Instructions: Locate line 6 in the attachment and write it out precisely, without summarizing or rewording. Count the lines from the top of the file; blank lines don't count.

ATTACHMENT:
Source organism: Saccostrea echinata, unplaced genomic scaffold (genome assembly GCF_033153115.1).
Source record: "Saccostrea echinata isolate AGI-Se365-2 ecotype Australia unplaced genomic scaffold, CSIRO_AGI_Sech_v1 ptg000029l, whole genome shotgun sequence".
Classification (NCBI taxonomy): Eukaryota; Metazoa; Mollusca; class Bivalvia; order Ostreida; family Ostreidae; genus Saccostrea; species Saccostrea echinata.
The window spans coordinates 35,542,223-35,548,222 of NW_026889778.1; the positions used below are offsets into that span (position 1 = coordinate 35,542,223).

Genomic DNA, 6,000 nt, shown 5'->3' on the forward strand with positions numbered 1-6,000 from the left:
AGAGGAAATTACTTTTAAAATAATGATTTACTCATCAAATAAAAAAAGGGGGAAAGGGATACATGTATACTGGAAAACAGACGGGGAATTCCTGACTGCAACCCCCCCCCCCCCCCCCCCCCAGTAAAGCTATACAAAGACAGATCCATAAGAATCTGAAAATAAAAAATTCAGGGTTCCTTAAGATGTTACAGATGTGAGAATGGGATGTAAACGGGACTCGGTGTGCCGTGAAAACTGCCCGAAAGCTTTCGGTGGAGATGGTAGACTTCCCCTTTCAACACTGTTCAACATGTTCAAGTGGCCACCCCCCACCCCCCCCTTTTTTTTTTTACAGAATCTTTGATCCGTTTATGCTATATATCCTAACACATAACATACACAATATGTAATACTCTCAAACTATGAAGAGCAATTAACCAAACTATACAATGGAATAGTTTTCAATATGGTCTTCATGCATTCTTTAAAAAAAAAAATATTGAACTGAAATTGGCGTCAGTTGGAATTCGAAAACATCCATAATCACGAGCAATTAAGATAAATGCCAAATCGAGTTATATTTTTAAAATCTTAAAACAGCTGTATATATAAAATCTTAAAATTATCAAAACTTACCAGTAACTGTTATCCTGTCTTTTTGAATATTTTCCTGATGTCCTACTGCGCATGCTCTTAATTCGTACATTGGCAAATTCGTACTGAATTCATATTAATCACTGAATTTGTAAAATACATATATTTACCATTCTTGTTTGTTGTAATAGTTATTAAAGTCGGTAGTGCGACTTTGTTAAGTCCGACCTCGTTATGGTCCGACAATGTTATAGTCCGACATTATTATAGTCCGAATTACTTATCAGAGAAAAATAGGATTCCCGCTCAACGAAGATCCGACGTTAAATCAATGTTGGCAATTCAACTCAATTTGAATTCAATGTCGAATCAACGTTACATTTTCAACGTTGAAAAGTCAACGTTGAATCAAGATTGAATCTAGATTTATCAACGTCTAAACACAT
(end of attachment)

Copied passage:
AGAGGAAATTACTTTTAAAATAATGATTTACTCATCAAATAAAAAAAGGGGGAAAGGGATACATGTATACTGGAAAACAGACGGGGAATTCCTGACTGCAACCCCCCCCCCCCCCCCCCCCCAGTAAAGCTATACAAAGACAGATCCATAAGAATCTGAAAATAAAAAATTCAGGGTTCCTTAAGATGTTACAGATGTGAGAATGGGATGTAAACGGGACTCGGTGTGCCGTGAAAACTGCCCGAAAGCTTTCGGTGGAGATGGTAGACTTCCCCTTTCAACACTGTTCAACATGTTCAAGTGGCCACCCCCCACCCCCCCCTTTTTTTTTTTACAGAATCTTTGATCCGTTTATGCTATATATCCTAACACATAACATACACAATATGTAATACTCTCAAACTATGAAGAGCAATTAACCAAACTATACAATGGAATAGTTTTCAATATGGTCTTCATGCATTCTTTAAAAAAAAAAATATTGAACTGAAATTGGCGTCAGTTGGAATTCGAAAACATCCATAATCACGAGCAATTAAGATAAATGCCAAATCGAGTTATATTTTTAAAATCTTAAAACAGCTGTATATATAAAATCTTAAAATTATCAAAACTTACCAGTAACTGTTATCCTGTCTTTTTGAATATTTTCCTGATGTCCTACTGCGCATGCTCTTAATTCGTACATTGGCAAATTCGTACTGAATTCATATTAATCACTGAATTTGTAAAATACATATATTTACCATTCTTGTTTGTTGTAATAGTTATTAAAGTCGGTAGTGCGACTTTGTTAAGTCCGACCTCGTTATGGTCCGACAATGTTATAGTCCGACATTATTATAGTCCGAATTACTTATCAGAGAAAAATAGGATTCCCGCTCAACGAAGATCCGACGTTAAATCAATGTTGGCAATTCAACTCAATTTGAATTCAATGTCGAATCAACGTTACATTTTCAACGTTGAAAAGTCAACGTTGAATCAAGATTGAATCTAGATTTATCAACGTCTAAACACAT